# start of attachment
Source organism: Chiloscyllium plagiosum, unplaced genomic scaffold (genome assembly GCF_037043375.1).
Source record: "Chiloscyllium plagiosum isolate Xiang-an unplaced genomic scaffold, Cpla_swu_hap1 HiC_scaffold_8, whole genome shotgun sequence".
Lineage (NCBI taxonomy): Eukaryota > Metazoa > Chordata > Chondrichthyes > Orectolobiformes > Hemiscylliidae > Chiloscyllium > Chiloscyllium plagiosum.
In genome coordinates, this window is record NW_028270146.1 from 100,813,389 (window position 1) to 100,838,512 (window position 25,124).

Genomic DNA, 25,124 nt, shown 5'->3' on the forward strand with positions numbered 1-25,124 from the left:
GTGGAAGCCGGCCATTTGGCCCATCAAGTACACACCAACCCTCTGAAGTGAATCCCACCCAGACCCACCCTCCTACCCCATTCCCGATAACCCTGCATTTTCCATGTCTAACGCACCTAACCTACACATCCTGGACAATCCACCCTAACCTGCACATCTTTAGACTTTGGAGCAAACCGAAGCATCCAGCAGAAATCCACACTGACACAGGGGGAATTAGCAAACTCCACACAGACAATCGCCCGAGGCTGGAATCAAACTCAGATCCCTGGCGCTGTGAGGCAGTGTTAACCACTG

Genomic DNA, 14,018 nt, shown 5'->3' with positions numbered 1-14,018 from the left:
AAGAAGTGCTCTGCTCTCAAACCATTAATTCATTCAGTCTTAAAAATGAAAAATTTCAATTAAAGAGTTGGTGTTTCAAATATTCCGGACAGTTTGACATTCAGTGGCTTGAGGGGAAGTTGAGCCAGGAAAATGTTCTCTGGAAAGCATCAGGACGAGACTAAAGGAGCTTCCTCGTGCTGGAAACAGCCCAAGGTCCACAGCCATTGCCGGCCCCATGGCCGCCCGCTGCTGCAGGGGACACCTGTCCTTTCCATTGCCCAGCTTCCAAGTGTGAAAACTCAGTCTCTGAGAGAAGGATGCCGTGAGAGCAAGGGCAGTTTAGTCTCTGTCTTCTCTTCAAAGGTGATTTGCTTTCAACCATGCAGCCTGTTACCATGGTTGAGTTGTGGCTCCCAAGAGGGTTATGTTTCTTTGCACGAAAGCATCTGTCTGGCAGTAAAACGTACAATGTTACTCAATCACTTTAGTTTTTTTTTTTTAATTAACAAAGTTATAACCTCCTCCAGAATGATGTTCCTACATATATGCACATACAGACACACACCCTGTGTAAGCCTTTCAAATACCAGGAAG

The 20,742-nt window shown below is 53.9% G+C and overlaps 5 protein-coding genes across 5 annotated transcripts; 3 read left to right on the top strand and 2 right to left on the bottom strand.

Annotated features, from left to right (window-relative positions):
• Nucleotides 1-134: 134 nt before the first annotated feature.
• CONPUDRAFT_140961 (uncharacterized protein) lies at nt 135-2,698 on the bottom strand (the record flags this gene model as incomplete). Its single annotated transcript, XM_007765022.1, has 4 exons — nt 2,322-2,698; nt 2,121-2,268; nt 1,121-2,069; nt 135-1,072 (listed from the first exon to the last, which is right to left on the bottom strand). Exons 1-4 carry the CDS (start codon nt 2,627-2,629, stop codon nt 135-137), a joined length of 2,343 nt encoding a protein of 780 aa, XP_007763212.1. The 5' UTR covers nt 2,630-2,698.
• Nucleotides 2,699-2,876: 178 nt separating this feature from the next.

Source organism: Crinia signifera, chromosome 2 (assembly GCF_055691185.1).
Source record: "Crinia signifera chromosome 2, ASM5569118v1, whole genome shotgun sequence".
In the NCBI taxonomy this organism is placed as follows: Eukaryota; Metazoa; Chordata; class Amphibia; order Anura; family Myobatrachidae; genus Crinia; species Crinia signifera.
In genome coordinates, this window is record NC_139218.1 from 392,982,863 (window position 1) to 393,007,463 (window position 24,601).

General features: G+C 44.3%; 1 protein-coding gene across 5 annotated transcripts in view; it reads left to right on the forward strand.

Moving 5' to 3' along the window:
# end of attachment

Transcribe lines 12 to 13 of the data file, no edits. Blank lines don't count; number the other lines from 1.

• CONPUDRAFT_140961 (uncharacterized protein) lies at nt 135-2,698 on the bottom strand (the record flags this gene model as incomplete). Its single annotated transcript, XM_007765022.1, has 4 exons — nt 2,322-2,698; nt 2,121-2,268; nt 1,121-2,069; nt 135-1,072 (listed from the first exon to the last, which is right to left on the bottom strand). Exons 1-4 carry the CDS (start codon nt 2,627-2,629, stop codon nt 135-137), a joined length of 2,343 nt encoding a protein of 780 aa, XP_007763212.1. The 5' UTR covers nt 2,630-2,698.
• Nucleotides 2,699-2,876: 178 nt separating this feature from the next.